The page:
Curiosity: What’s Inside the Cube? [Free] is crowd-sourced pixel-poking. The app presents you with a gigantic cube. Think of it as a birthday gift: a cube comprised of layers and layers of smaller cubes. You kerplode the cubes by simply touching them. At the center of the cube is a secret, and there’s no telling how many licks it’ll take the world to get to its chewy, mysterious center.
According to Peter Molyneux, the famous -- or infamous, in some circles -- games designer behind Curiosity, the center of the cube is “life-changingly amazing by any definition.” Molyneux promises a lot features for his games that don’t pan out, so the question of whether Curiosity will ultimately deliver is a valid one. It’s also silly: does anyone really expect a free iPhone app to change anyone’s lives? Ladies and gentlemen, whatever awaits us is, essentially, just a global Rickroll.
So, no, the world hasn’t yet unwrapped Molyneux’s Pandora’s box supposedly brimming with infomercial-like life-changing abilities, but the core issue here isn’t what is being promised. It’s that the game flat-out ain’t fun. Heck, it isn’t even interesting.
Actually, Curiosity isn’t even a game: it’s a child’s toy, stripped of depth and without an ounce of respect for its audience’s intelligence. Though it still has come with the requisite Molyneux-style carnival-barker promises. When asked to elaborate elaborate on his claims for ‘Curiosity,’ Molyneux lifted up his dark cape from the forbidden land of Narhal and disappeared into the night.
Dernit! Complete world knowledge could have been ours! And all we asked for was a simple clarification on a basic fact about an iOS game!
We all, hopefully, know to take Molyneux's grandiose claims with an even grander grain of skeptical spices (salt or tarragon, for example), but that still doesn't stop him from making outlandish claims about what he's working on. It's commendable to be proud of what you're working on, but there's such a drastic difference between what Pete's describing and what this game is.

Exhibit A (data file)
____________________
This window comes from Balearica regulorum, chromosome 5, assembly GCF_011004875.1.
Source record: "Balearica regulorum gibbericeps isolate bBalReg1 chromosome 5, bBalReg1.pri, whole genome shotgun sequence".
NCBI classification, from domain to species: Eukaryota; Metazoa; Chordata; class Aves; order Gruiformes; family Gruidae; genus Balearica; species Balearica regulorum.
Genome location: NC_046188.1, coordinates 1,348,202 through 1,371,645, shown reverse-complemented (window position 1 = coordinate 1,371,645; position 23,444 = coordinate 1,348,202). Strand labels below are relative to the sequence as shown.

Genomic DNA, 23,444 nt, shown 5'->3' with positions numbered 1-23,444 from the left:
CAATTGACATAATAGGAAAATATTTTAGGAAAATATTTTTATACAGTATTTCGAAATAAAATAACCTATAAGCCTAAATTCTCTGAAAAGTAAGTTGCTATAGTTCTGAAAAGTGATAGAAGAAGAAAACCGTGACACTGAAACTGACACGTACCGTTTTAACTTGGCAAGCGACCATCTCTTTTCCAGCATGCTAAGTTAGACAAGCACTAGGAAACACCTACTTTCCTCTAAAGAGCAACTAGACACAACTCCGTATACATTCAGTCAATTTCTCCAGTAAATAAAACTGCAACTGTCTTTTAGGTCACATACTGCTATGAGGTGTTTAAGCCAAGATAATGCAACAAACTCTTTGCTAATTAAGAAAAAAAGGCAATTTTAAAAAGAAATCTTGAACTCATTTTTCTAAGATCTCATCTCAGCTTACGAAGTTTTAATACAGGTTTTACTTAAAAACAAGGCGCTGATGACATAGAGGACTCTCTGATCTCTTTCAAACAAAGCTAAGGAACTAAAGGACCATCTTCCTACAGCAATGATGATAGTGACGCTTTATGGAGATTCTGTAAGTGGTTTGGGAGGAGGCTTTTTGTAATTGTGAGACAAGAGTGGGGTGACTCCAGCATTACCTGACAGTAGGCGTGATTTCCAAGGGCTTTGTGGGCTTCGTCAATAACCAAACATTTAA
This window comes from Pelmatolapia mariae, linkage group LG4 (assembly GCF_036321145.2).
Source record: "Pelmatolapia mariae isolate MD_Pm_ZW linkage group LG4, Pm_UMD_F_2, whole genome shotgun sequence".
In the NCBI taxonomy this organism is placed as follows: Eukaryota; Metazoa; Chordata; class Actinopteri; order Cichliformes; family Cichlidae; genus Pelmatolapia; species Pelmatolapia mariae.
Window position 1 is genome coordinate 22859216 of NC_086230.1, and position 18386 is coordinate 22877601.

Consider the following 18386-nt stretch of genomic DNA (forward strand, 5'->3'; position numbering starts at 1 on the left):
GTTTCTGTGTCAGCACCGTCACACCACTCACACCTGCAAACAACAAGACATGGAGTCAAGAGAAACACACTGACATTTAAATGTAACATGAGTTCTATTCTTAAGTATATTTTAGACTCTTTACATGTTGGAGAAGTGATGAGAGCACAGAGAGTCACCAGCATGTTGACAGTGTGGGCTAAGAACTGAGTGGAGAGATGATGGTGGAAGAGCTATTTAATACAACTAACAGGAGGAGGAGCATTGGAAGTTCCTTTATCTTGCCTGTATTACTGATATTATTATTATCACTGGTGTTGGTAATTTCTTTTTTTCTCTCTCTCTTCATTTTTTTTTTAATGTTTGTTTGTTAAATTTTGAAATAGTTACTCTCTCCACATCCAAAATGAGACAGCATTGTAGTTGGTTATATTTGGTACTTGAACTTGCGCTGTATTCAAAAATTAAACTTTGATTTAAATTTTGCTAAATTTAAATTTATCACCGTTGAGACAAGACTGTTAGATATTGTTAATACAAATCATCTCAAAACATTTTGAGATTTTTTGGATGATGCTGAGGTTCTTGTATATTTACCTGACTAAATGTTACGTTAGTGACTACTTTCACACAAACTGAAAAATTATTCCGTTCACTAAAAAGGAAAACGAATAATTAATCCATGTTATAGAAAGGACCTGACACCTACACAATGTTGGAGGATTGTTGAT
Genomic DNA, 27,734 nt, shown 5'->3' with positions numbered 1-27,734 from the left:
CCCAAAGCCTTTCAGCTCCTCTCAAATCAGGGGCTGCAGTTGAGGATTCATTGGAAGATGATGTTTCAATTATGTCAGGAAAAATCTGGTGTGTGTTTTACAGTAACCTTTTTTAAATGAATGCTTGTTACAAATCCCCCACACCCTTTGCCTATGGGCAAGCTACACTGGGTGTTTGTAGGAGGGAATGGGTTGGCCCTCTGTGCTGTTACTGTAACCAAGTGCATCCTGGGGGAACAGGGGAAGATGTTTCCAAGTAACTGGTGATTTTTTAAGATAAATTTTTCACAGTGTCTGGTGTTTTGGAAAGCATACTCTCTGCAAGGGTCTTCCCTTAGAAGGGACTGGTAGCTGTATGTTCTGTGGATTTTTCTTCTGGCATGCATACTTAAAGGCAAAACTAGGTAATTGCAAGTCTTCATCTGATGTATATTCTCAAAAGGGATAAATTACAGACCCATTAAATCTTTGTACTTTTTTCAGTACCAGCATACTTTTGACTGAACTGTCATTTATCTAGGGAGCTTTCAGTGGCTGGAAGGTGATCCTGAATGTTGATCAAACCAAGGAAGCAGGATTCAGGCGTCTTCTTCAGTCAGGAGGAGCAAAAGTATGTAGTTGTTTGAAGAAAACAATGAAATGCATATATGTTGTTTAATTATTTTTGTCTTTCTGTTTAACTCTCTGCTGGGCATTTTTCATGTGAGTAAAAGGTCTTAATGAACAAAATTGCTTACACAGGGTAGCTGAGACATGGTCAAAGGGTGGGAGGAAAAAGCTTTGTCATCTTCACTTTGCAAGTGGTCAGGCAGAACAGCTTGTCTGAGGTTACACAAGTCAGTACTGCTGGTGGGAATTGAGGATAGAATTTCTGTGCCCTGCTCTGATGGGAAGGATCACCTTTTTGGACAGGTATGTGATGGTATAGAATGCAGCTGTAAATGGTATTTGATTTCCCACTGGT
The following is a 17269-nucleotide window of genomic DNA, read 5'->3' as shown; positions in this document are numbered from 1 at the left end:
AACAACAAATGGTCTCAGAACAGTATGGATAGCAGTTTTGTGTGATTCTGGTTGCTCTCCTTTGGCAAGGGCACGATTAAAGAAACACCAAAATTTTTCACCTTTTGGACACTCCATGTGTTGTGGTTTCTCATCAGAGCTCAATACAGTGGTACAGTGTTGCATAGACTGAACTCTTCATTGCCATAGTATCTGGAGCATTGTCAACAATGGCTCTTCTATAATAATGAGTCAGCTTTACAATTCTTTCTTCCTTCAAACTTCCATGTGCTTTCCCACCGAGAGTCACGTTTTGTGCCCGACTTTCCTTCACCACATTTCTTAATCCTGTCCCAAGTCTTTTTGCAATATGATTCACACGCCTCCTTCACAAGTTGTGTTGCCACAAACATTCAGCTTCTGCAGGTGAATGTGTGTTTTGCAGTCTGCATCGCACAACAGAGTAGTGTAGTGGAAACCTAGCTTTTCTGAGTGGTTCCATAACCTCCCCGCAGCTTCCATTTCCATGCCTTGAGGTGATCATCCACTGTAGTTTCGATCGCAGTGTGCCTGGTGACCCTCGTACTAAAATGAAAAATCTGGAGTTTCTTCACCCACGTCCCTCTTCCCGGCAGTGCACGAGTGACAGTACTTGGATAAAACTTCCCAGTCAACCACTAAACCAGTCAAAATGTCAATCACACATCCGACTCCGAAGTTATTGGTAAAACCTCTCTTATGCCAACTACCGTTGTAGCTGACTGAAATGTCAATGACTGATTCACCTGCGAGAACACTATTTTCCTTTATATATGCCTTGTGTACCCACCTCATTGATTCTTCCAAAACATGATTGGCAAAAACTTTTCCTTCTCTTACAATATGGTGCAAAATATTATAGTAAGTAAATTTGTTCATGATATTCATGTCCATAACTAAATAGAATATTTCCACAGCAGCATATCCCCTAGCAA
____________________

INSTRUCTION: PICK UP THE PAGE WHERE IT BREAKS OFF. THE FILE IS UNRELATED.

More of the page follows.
Each session starts with you returning to the game's current cube already in progress. You can zoom in, zoom out, flip around to a different side and get to work. Cooperating with all the other players, you work together to peel away the cube's sides, one side at a time. There's a "combo" meter of sorts that picks up steam as you chisel away quicker and quicker, which works much like the game Principal Skinner described in the episode of The Simpsons where he got trapped in his own garage and dribbled a basketball to stay sane: you set a record for yourself and then try to beat it.
The twist is everyone is mining to see what's inside the box, and that only one player will get to see its contents via a video link that individual is free to share or keep to themselves. We’ll all get there sooner with the more squares that are demolished: the more squares you decimate, the more coins you earn, which means the more powerful tools you can use to destroy the cubes. Lather, rinse, re-cube-peat.
You can check back to see how the world's doing in the age-old quest to murder all the cubes in existence. Either they've gotten rid of more cubes or they haven't. That's about it.
And yet, many will claim Curiosity is brilliant, which further cements gaming's awkward attempt to be perceived as art. If anything, Curiosity is iOS' 2001: A Space Oddysey because many will claim to "get it." What they have gotten, really, is a Cow Clicker on a Rubik’s Cube, except with a vague assurance it will somehow blow your ever-lovin’ mind.
[Edit: Note, this review should fall under "1 star" rating, but due to some technical errors, is appearing as a 2 star for the moment. Will be fixed shortly."]
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